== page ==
NEWS IN THE WORLD OF POWER AND INTEGRATED BUILDING SYSTEMS
Costa Rica Goes 100 Percent Renewable
New NIOSH Report Recommends All Workplaces Be Tobacco-Free
> IN THE GLOBAL BATTLE AGAINST CLIMATE change,
renewable targets have been an indispensable
weapon. National, state and local governments
have set targets for renewable power and
continue to raise the bar as those targets are met.
While many people dream of a world powered by
100 percent renewable sources, only a few of the
world’s governments have approached or reached
This year, Costa Rica entered that elite group. In
March, the Costa Rican Institute of Electricity (ICE)
announced that the small Central American country had
been deriving all of its electricity from renewable sources
since 2015 began. According to the state-run utility, power was
generated from a mix of sources. Most of the country’s power
comes from hydroelectric, but a significant amount also comes
from geothermal sources. The remainder of its renewable
generation can be attributed to wind and solar.
Because hydroelectric power makes up such a large part of its
portfolio, the ICE credits the success in reaching the 100 percent
milestone mostly to heavy rainfall and water levels well above
projections at the nation’s four main reservoirs.
These conditions have made it “unnecessary to use oil to fuel
the country’s grid,” according to the ICE.
Not only has Costa Rica been providing clean power, but
also it has been selling it cheaply. The abundance of renewable
power made it possible to lower rates by 12 percent in April, and
that trend to continue in
the second quarter of the year,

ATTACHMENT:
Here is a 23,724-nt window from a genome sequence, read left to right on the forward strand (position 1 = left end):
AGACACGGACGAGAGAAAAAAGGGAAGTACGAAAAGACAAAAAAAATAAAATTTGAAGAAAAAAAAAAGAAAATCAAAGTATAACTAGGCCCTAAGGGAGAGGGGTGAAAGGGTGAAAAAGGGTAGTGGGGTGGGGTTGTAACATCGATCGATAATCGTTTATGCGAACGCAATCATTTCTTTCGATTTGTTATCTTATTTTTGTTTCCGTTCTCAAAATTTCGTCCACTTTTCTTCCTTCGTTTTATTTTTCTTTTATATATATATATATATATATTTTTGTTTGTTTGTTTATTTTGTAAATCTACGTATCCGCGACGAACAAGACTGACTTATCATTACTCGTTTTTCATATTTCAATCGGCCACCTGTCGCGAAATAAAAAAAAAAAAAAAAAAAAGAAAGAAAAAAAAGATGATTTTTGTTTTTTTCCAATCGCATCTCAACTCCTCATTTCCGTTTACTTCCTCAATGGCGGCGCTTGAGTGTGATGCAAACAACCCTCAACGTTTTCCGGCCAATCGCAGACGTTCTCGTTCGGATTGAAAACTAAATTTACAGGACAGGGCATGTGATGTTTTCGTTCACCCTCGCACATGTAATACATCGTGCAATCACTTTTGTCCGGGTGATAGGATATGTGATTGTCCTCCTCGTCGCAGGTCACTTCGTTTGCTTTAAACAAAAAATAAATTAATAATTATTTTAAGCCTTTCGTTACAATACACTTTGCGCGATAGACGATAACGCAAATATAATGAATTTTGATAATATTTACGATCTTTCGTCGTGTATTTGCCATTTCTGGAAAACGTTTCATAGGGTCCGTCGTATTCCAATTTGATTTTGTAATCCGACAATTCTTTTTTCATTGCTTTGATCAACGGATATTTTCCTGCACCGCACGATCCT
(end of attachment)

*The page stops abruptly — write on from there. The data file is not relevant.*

by as much as another 15 percent.
Costa Rica is not the first to approach
or reach 100 percent renewables. Many
other, mostly small countries have
already done so. In January, the city of
Burlington, Vt., announced that it powered
up entirely on renewables, becoming the first
municipality in the United States to accomplish this feat.
> THE NATIONAL INSTITUTE FOR
Occupational Safety and Health (NIOSH)
issued a Current Intelligence Bulletin,
“Promoting Health and Preventing
Disease and Injury Through
Workplace Tobacco Policies,” which
recommends all workplaces become
tobacco-free and that employers
offer programs to help employees
quit tobacco-product use. These
recommendations include the use
of electronic cigarettes.
NIOSH cites the ongoing occupational
hazards of secondhand exposure as
justification for its recommendation. The
report aims to prevent occupation-related
illness and improve the general health of
workers who use the products or may be
involuntarily exposed to their use.
“This Current Intelligence Bulletin
marks a half-century since the first
Surgeon General’s Report on the health
consequences of smoking,” said NIOSH
director John Howard, M.D., in a press
release. “While cigarette smoking in the
U.S. has declined more than 50 percent
among all U.S. adults since then, about 20
percent of all U.S. workers still smoke, and
far too many nonsmoking workers are still
exposed to secondhand smoke at work.”
This is the first time NIOSH has made
any recommendations on e-cigarettes,
limited knowledge about their effects
The report contains details
about what constitutes a tobacco-
free workplace, and it includes
recommendations for how
employers can establish programs that
help employees quit tobacco-product
use. NIOSH isn’t requiring compliance,
and, on the whole, the recommendations
seem to promote worker health through
education and awareness.
The full report is available at www.cdc.